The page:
Peruvian archbishop resigns after Vatican investigators’ visit

St Peter's Basilica in Vatican City. (IStock)

SÃO PAULO (OSV News) — A Vatican investigation of the Peruvian Catholic organization Sodalitium Christianae Vitae, launched in 2023 after more than two decades of spiritual and sexual abuse allegations, has resulted in the resignation of one of its most important members, Archbishop José Antonio Eguren of Piura.

The Vatican announced April 2 that Archbishop Eguren, accused of involvement in abuse cover-up operations waged by the religious group, stepped down without mentioning the official reasons. The archbishop is 67, eight years shy of the age canon law requires bishops to turn in their resignation to the pope.

“We can certainly say that last year’s visit of Malta Archbishop Charles Scicluna and Spanish Msgr. Jordi Bertomeu is connected to (Archbishop) Eguren’s resignation,” journalist Paola Ugaz told OSV News.

Ugaz and fellow journalist Pedro Salinas published the book “Half Monks, Half Soldiers” in 2015, which described numerous cases of abuse perpetrated over several years by the leaders of Sodalitium.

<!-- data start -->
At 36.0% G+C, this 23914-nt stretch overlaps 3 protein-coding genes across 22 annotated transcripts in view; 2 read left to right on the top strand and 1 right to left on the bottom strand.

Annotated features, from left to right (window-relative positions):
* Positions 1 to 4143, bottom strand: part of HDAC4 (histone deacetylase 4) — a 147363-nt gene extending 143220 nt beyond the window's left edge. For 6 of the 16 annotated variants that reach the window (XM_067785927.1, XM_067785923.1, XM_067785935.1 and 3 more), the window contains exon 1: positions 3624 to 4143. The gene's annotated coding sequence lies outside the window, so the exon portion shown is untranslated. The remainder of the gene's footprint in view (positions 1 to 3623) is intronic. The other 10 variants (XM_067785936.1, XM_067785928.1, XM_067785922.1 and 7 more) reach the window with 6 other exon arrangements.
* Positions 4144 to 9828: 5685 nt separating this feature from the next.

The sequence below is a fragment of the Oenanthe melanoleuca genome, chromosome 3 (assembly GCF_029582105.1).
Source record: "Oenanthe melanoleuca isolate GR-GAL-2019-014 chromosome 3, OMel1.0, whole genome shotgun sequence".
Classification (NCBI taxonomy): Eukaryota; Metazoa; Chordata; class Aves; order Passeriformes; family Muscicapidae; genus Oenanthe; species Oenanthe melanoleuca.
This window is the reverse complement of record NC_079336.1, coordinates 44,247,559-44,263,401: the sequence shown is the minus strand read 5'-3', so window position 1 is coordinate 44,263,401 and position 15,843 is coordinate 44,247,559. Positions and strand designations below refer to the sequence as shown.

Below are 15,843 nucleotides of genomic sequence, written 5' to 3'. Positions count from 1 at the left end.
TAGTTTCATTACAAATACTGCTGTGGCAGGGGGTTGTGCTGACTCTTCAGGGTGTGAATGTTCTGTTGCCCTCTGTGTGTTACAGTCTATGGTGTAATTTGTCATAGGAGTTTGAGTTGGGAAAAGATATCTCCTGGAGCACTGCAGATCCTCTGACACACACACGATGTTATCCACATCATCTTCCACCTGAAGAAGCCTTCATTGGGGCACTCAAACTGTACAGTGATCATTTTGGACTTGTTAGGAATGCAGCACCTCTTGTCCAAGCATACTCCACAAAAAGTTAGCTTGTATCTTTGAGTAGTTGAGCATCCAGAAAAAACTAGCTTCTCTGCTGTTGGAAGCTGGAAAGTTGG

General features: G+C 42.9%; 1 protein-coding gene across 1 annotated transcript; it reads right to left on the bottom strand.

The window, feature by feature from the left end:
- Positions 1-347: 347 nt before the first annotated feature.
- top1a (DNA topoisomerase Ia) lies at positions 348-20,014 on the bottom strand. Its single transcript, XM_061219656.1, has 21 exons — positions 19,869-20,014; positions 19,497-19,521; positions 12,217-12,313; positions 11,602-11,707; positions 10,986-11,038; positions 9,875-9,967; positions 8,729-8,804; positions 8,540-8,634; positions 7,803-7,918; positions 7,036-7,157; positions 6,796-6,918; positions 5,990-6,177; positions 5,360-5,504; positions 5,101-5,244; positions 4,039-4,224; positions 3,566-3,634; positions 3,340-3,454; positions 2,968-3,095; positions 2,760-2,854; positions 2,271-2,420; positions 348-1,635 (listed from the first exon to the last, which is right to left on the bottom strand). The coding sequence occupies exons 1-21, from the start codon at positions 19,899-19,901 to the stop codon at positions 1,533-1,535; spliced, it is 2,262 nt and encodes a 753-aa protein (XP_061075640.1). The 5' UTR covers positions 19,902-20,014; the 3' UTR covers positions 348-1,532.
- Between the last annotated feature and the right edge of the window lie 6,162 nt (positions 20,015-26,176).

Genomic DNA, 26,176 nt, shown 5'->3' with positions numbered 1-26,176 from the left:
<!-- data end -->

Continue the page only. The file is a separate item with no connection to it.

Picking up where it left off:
The work of the two reporters provoked a scandal in the Peruvian Church by making the allegations made for years by former members of the group visible.

The July 2023 visit of Archbishop Scicluna and Msgr. Bertomeu to Peru to investigate the lay organization Sodalitium has been received with confidence by many of the group’s victims, who hoped it would be finally dissolved. Some, however, say, they lost hope that the case will be resolved.

Once a powerful lay institution with massive membership not only in Peru, but in several other countries, Sodalitium was accused of promoting systemic spiritual, physical and sexual abuse against dozens of members for decades, as well as financial corruption.

Sodalitium was founded by lay Catholic Luis Fernando Figari in 1971 and was acknowledged as a society of apostolic life, approved by St. John Paul II in 1997.

Despite Church interventions on different occasions in past years, “nothing was done to hold the abusers responsible” and they “kept perpetrating crimes,” theologian Rocio Figueroa, a former member of Sodalitium, told OSV News in July. A lecturer at Good Shepherd College in New Zealand, Figueroa spent 22 years with the group.

The accusations involved Figari, the founder, and other top members.

While Figari was prohibited by the Vatican to have any contact with Sodalitium members and was sent to Rome in 2017, most of the association’s leaders have not suffered relevant sanctions. The Vatican sent representatives to investigate the group and try to reform it on different occasions, but all those attempts failed to lead to significant change.

The Vatican sent letters to Sodalitium leaders last month demanding explanations and the adoption of new measures. They have 45 days to answer.


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